As Kerala Blasters prepare to battle Delhi Dynamos in the first leg of the Indian Super League (ISL) semi-finals at Kochi, the limelight is on a local lad who has proven to be one of their most potent attacking threats. Chekiyot Kizhakkeveetil Vineeth, who hails from Kannur, a northern district of Kerala, has been like a gust of wind that propelled Kerala Blasters’ flagging sails in the latter half of the league stage.
The Bengaluru FC forward spoke to Goal before the crucial tie against Gianluca Zambrotta’s team and outlined his aspirations for the ISL and beyond.
This is actually Vineeth’s second season with the Kerala Blasters. The 28-year-old made about nine appearances for the Men-in-Yellow in what turned out to be a turbulent 2015 season that saw the Blasters finish rock-bottom. Vineeth also couldn’t do anything to aid the team’s cause and finished the tournament goal-less. He outlined his struggles last season.
“Yes, I made about nine appearances but started just four of them. Often I was playing out of position or rather in different positions - as a wing-back too. We had a coaching change. It was a season to forget for me. There were no tangible results from that season. There were 3-3 draws, a 5-1 loss. We couldn’t win even if we scored goals. It was that sort of a season. I forgot about it as soon as I came back to Bengaluru FC.”
As he pointed out rightly, once he went back to Bengaluru FC, the disappointment was put to the back of his mind and he set about fortifying his position as one of the key players of the Bengaluru side which would go on to lift the I-League title in 2016. Vineeth credits the facilities and professional management of players at the club for his resurgence. This was after briefly struggling when his former club United SC (Also known as Prayag United) were embroiled in financial difficulties.
“I’m sure all players in Bengaluru FC will say this - all the facilities there are top class. There is a proper management structure there. They know how to take care of their players, in all aspects. They take care of our nutritional needs, physical demands - everything is taken care of. If we practice hard for two days, one day is given for us to rest and recover. They also have the medical facilities to handle any injuries we might have,” he gushed.
“My personal improvement is down to the kind of training I have received at Bengaluru FC,” Vineeth added.
Not only did the Bengaluru outfit win the I-League last season, they also went on a brilliant AFC Cup run which saw them finish as runners-up to Iraq’s Air Force Club and Vineeth was at the forefront of it all. In fact, that caused him to miss the initial eight matches of the Blasters. Vineeth opined on the difference in quality of football in Asia’s second-tier club tournament and the ISL.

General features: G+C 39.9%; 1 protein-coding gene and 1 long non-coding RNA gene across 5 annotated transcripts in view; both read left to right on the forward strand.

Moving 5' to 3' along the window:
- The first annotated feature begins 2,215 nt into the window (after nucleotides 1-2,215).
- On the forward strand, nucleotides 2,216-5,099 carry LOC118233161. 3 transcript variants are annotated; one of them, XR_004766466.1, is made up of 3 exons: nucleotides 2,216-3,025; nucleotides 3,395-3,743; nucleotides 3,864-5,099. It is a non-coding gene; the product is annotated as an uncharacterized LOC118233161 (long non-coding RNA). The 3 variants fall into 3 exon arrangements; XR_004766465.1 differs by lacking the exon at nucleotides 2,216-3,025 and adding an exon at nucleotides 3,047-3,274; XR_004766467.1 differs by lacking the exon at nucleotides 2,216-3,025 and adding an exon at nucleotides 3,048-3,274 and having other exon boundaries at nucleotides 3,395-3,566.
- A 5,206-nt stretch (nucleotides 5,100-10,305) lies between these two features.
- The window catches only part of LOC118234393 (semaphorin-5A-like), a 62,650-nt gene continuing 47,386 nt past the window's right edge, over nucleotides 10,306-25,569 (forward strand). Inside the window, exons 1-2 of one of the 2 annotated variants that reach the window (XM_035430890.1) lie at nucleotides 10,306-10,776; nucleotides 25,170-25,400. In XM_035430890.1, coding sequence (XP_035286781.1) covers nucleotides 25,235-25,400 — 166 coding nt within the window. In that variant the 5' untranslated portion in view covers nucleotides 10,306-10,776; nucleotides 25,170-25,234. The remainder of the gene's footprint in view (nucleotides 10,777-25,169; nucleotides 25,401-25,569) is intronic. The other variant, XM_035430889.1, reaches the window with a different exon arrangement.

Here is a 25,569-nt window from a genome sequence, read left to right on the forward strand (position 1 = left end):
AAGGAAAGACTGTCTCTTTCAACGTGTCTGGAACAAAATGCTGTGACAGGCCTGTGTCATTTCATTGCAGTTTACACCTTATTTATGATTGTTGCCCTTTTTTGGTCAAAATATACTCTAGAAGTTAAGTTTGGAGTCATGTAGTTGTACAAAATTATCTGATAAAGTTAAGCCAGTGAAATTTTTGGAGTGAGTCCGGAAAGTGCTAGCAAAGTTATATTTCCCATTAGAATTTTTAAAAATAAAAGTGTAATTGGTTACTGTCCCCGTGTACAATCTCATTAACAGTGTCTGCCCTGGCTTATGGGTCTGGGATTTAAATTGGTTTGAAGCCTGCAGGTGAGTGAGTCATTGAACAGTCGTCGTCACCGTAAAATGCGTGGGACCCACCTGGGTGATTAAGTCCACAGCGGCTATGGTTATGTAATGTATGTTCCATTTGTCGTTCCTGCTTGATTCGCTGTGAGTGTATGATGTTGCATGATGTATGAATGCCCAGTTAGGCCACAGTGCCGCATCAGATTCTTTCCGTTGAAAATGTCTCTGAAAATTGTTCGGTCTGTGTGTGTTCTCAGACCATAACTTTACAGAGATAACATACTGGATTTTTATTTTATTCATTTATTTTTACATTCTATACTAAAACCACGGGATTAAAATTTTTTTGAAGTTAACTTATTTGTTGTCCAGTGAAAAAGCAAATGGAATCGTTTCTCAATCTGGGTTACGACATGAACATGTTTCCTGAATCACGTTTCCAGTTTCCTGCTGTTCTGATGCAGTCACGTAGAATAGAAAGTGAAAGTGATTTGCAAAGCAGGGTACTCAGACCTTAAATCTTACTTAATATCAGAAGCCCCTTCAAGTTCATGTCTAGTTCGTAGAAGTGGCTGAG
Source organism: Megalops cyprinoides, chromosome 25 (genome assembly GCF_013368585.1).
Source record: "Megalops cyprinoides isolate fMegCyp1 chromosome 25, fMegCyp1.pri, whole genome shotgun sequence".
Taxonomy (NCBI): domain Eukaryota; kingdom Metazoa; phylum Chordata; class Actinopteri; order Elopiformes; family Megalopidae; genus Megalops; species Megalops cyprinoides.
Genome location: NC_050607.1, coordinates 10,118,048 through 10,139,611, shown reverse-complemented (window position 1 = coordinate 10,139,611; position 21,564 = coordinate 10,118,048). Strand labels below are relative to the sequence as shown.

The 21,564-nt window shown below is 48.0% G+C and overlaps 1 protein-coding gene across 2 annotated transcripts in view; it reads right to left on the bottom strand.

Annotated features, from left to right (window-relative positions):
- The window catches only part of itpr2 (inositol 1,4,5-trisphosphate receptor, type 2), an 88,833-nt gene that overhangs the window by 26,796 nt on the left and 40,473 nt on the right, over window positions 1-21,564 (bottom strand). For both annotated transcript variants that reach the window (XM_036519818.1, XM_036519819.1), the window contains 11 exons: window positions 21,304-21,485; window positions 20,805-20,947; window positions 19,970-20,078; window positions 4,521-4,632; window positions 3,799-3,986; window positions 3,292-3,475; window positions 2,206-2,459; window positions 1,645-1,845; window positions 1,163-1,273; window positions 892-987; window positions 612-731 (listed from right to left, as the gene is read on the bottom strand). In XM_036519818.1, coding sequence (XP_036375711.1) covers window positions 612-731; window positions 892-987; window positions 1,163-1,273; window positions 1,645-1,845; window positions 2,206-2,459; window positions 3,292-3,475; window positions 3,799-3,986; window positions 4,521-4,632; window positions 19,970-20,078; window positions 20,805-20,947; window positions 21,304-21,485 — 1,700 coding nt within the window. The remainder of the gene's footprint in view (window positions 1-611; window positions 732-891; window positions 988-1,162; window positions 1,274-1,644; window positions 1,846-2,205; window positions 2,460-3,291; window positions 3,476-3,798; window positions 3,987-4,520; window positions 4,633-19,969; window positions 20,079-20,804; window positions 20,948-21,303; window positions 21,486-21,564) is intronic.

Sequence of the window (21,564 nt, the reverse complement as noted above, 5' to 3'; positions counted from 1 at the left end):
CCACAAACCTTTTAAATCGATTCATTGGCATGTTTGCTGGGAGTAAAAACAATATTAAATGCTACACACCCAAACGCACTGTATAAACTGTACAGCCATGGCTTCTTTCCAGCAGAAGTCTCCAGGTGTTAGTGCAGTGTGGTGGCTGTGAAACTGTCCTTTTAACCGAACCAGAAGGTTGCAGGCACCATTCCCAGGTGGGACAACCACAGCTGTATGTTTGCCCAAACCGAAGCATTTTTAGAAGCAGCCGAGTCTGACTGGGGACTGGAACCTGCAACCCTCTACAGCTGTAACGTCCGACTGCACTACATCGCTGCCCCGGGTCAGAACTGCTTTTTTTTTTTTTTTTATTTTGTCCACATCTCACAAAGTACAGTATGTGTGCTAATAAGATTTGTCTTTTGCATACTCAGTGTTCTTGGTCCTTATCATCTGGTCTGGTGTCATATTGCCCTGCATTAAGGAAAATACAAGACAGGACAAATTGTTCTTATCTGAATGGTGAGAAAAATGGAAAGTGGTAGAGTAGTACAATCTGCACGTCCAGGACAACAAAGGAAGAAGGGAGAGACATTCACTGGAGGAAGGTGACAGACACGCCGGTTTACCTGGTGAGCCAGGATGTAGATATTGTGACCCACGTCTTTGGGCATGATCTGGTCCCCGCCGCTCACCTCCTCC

“In the AFC Cup, we played teams who have been playing together for the whole season. So that kind of cohesion was evident there - especially against Air Force Club in the final. Still, the quality of football being played in ISL is not that different I feel. Lot of talented footballers from Europe and other major footballing countries are playing here and I feel with a longer league, the quality will only get better.”
The AFC Cup experience certainly did him a world of good as Vineeth came straight back to the Kerala squad and grabbed an injury-time match winner as a substitute in his first appearance of the season against FC Goa. He followed it up with four more crucial goals as Blasters finished second in the league. But the consummate team player that he is, Vineeth refuses to take the plaudits for his impact and acknowledged his team-mates’ role in the goals he scored.
“I have said this many times. There is no secret to my goal scoring form. My goals are only an end-product of my team-mates’ efforts. I’m only reaching the right place at the right time. That’s all I’m doing. Rest of the effort is being done by the team. I’m only reaping the rewards of their hard work. All 11 of us on the field are involved in the goals - I’m just fortunate to be at the end of it,” he argued.